Matt Beard, courtesy of Cirque du Soleil

The lingering feeling that, in early 2020, you did or said something that jinxed all of us and caused the pandemic is pretty universal. For my family, it was our decision that my kid was old enough to take to cool places which led to the subsequent purchase of tickets for every cool thing scheduled to come to Portland that year. We scoffed at refundable tickets or insurance! Nothing could stop us from enjoying things! We were gonna do it all!

Except, well. You know. We didn't.

When I saw that Cirque du Soleil was setting up their tent at the Portland Expo Center this summer, I freaked out. I wanted to go. I’ve seen a couple Cirque productions before, and they’re fun. But buying tickets brought back some bad feelings. Would my scheduling hubris bring another strain of COVID? Tickets to this show are expensive—we're talking $40-$200 range! Did I want to roll the dice on a several-hundred-dollar family event during a time when stuff was still getting canceled left and right?

I hemmed and hawed. And I decided against going. But then I was asked to review the show for the Mercury, and offer insight into the exact issue at hand: Is Cirque du Soleil Alegría worth the $100-ish per seat price, and is it in the age-appropriate ballpark sweet-spot for a five-year-old?

Now, here I am, shouting from the rooftops of the internet: Go to this show! It’s wonderful!

The particular strain of the expansive Cirque universe, currently visiting Portland for a month, is called Alegría, meaning "joy" in Spanish. A remount of a popular 1994 version, Alegría weaves a story of a kingdom that has lost its king, and according to the description: "the power struggle at play between the old order and a new movement yearning for hope and renewal.” Okay! It could also be described as: beautiful people in sparkly clothes flying all over the dang place.

Pictured: beautiful people in sparkly clothes flying all over the dang place. Matt Beard, courtesy of Cirque du Soleil

I loved—in very particular order—the fire juggler, the hula hoop gal, the gays in the snowstorm, and the shirtless wheel-y man. But the clowns and other jesters that served as coolers in between big athletic acts were equally engaging. My kid watched French-Canadian clowns in elaborate wigs do pratfalls as eagerly as I watched shirtless men flip off each other's shoulders.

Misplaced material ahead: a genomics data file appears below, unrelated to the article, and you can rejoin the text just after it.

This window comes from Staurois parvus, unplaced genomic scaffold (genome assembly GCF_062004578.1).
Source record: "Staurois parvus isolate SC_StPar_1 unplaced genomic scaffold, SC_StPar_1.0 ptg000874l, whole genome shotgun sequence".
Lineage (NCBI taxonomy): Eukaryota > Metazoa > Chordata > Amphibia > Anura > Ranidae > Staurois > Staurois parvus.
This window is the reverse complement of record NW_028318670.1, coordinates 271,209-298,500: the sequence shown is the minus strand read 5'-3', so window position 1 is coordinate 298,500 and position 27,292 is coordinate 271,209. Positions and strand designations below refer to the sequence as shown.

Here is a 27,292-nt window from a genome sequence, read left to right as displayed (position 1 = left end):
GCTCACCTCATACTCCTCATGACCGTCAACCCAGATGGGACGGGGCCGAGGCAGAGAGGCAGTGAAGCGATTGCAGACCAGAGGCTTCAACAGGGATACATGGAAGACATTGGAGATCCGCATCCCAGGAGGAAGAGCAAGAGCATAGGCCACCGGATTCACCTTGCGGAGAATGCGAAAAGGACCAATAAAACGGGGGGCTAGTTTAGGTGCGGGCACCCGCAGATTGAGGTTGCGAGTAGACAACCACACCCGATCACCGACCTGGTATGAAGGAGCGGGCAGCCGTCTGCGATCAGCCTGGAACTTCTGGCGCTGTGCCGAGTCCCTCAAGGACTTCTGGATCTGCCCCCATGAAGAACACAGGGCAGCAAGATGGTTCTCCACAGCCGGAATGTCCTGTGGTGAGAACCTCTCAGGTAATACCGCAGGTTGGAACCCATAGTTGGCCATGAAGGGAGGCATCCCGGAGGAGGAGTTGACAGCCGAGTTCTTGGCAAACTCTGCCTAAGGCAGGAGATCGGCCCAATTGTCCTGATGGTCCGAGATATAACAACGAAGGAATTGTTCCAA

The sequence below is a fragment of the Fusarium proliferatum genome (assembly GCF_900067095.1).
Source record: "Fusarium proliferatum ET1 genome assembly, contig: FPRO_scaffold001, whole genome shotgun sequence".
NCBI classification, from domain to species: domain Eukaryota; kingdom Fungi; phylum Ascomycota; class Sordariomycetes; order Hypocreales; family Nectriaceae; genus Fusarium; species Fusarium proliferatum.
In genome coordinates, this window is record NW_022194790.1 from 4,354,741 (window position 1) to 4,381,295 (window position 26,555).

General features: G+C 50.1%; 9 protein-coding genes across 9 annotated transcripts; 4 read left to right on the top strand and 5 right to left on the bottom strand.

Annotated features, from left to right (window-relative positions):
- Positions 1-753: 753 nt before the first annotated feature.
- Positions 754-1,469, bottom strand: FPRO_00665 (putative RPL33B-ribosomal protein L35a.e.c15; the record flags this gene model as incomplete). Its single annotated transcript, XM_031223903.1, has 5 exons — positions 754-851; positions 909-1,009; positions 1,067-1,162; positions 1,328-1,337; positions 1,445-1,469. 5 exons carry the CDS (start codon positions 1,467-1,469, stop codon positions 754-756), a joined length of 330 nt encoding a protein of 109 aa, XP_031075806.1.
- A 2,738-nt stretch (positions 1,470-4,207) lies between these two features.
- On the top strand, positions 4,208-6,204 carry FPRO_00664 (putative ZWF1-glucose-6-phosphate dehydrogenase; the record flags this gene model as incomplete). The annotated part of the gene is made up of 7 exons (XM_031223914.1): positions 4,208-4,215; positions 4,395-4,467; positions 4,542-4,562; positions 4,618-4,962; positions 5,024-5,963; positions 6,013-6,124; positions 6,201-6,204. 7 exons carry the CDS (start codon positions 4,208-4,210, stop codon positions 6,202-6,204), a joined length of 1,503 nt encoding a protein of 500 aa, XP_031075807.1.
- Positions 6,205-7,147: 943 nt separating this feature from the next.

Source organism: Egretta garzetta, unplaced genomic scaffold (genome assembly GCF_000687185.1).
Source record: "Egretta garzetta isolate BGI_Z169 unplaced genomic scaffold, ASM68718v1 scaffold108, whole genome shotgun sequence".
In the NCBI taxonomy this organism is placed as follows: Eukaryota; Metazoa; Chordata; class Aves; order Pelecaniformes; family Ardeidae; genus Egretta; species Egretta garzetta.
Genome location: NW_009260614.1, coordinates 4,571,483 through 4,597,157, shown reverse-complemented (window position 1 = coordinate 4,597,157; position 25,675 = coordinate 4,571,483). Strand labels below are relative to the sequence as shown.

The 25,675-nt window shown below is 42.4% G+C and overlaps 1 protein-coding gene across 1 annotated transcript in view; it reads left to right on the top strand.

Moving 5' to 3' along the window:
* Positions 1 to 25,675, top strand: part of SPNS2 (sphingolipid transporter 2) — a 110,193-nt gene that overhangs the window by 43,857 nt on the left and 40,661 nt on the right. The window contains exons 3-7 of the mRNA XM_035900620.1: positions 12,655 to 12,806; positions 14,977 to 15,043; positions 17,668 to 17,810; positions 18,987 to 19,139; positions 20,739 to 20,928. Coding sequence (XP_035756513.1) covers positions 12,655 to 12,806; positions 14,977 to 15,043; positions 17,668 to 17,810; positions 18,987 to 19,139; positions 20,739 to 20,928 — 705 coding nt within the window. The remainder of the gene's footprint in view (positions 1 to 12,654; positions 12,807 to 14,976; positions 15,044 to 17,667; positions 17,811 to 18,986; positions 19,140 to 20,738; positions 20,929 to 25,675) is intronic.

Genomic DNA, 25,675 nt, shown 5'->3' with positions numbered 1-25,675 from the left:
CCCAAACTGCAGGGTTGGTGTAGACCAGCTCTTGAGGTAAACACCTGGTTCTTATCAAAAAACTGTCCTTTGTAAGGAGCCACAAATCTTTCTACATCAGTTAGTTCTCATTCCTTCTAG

As we were seated in the second row—which would normally have set us back $199 a seat (though there are price breaks for child tickets, thank the lords of Alegría), we felt heat from the flames of the fire jugglers. We were blasted with confetti. We worried the acrobats were going to fall onto our faces. It was exciting! But it also had some drawbacks: We had to crane our necks all the way for some of the highest aerial stunts. And the fire stuff was a little bit scary for my kid that close. (Pro-tip: This is a situation where it’s acceptable to lie to a child. I told her the fire was fake, and she bought it.)

In the words of '90s R&B singer Vee Sales: Step back, you're dancing kinda close. Matt Beard, courtesy of Cirque du Soleil

This production absolutely ruled. I loved it, my child loved it, and I'm planning to buy tickets to go again—partly because it was so cool, and partly because we went to an 8 pm show that was straight-up too long for a 5-year-old. Though there were actual men juggling actual fire about four feet from our faces, when a kid is tired, they’re tired. So we missed the last 30 minutes of the show.

Next time we’ll do one of the matinee showings, which are plentiful on the weekends. There's also a Cirque Week promotion running through Jun 26, where ticket-buyers can find seats as inexpensive as $39—although they're already pretty slim and in the far back.

That said, while the circus tent seems gigantic from the outside, it’s pretty intimate once you get in there—I don’t think there is a bad seat in the house.

Part of me worries that giving this glowing review and encouraging you all to buy tickets to Alegría will curse the show and trigger a fresh wave of COVID. But superstition neither causes nor prevents new strains. All my plans point to going back "under the big top," and I know Cirque du Soleil: Alegría is more than dazzling enough to keep my mind occupied.

Cirque du Soleil: Alegría plays at the Portland Expo Center, 2060 N Marine, though July 17, showtimes and tickets here